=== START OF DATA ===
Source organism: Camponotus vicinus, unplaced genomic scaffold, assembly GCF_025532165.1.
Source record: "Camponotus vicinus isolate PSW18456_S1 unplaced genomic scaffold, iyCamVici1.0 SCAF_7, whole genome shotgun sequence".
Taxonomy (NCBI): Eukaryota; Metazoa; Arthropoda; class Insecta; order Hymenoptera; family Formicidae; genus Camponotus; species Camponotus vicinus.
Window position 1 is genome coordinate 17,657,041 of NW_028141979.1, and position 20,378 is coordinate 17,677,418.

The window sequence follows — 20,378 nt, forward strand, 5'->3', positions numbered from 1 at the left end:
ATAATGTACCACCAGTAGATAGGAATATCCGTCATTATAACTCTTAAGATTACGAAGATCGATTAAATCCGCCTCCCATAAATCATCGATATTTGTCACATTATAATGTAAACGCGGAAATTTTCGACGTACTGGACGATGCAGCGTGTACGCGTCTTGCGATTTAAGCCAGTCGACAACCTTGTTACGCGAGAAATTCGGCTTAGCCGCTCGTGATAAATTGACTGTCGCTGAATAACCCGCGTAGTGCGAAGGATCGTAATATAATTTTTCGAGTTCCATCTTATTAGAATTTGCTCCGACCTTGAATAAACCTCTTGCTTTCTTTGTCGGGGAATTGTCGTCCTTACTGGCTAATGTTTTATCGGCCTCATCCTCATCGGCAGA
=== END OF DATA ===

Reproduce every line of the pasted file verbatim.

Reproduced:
Source organism: Camponotus vicinus, unplaced genomic scaffold, assembly GCF_025532165.1.
Source record: "Camponotus vicinus isolate PSW18456_S1 unplaced genomic scaffold, iyCamVici1.0 SCAF_7, whole genome shotgun sequence".
Taxonomy (NCBI): Eukaryota; Metazoa; Arthropoda; class Insecta; order Hymenoptera; family Formicidae; genus Camponotus; species Camponotus vicinus.
Window position 1 is genome coordinate 17,657,041 of NW_028141979.1, and position 20,378 is coordinate 17,677,418.

The window sequence follows — 20,378 nt, forward strand, 5'->3', positions numbered from 1 at the left end:
ATAATGTACCACCAGTAGATAGGAATATCCGTCATTATAACTCTTAAGATTACGAAGATCGATTAAATCCGCCTCCCATAAATCATCGATATTTGTCACATTATAATGTAAACGCGGAAATTTTCGACGTACTGGACGATGCAGCGTGTACGCGTCTTGCGATTTAAGCCAGTCGACAACCTTGTTACGCGAGAAATTCGGCTTAGCCGCTCGTGATAAATTGACTGTCGCTGAATAACCCGCGTAGTGCGAAGGATCGTAATATAATTTTTCGAGTTCCATCTTATTAGAATTTGCTCCGACCTTGAATAAACCTCTTGCTTTCTTTGTCGGGGAATTGTCGTCCTTACTGGCTAATGTTTTATCGGCCTCATCCTCATCGGCAGA